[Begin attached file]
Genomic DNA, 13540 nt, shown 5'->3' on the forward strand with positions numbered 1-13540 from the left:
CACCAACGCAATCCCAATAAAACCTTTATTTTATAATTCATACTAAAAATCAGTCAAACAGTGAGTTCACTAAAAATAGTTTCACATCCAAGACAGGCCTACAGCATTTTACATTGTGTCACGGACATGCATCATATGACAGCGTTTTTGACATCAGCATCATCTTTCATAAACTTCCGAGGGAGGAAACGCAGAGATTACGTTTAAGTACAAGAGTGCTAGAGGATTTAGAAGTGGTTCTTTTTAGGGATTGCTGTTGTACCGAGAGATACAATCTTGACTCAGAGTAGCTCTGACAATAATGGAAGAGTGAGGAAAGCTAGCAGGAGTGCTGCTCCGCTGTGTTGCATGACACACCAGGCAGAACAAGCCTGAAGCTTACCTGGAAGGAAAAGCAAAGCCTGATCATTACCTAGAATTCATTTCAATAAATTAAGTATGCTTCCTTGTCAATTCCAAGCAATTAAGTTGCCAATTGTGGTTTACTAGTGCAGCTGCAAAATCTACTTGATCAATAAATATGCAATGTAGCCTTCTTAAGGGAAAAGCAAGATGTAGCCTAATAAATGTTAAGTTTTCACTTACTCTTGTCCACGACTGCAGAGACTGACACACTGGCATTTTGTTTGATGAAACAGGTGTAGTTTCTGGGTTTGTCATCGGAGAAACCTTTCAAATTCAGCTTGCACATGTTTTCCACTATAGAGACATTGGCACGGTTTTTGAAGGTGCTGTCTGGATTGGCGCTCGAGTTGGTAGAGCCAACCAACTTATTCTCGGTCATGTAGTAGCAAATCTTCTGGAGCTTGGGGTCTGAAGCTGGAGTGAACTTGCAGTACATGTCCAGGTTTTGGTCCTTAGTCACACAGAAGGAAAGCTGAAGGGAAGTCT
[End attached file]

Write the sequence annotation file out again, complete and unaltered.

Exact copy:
Genomic DNA, 13540 nt, shown 5'->3' on the forward strand with positions numbered 1-13540 from the left:
CACCAACGCAATCCCAATAAAACCTTTATTTTATAATTCATACTAAAAATCAGTCAAACAGTGAGTTCACTAAAAATAGTTTCACATCCAAGACAGGCCTACAGCATTTTACATTGTGTCACGGACATGCATCATATGACAGCGTTTTTGACATCAGCATCATCTTTCATAAACTTCCGAGGGAGGAAACGCAGAGATTACGTTTAAGTACAAGAGTGCTAGAGGATTTAGAAGTGGTTCTTTTTAGGGATTGCTGTTGTACCGAGAGATACAATCTTGACTCAGAGTAGCTCTGACAATAATGGAAGAGTGAGGAAAGCTAGCAGGAGTGCTGCTCCGCTGTGTTGCATGACACACCAGGCAGAACAAGCCTGAAGCTTACCTGGAAGGAAAAGCAAAGCCTGATCATTACCTAGAATTCATTTCAATAAATTAAGTATGCTTCCTTGTCAATTCCAAGCAATTAAGTTGCCAATTGTGGTTTACTAGTGCAGCTGCAAAATCTACTTGATCAATAAATATGCAATGTAGCCTTCTTAAGGGAAAAGCAAGATGTAGCCTAATAAATGTTAAGTTTTCACTTACTCTTGTCCACGACTGCAGAGACTGACACACTGGCATTTTGTTTGATGAAACAGGTGTAGTTTCTGGGTTTGTCATCGGAGAAACCTTTCAAATTCAGCTTGCACATGTTTTCCACTATAGAGACATTGGCACGGTTTTTGAAGGTGCTGTCTGGATTGGCGCTCGAGTTGGTAGAGCCAACCAACTTATTCTCGGTCATGTAGTAGCAAATCTTCTGGAGCTTGGGGTCTGAAGCTGGAGTGAACTTGCAGTACATGTCCAGGTTTTGGTCCTTAGTCACACAGAAGGAAAGCTGAAGGGAAGTCT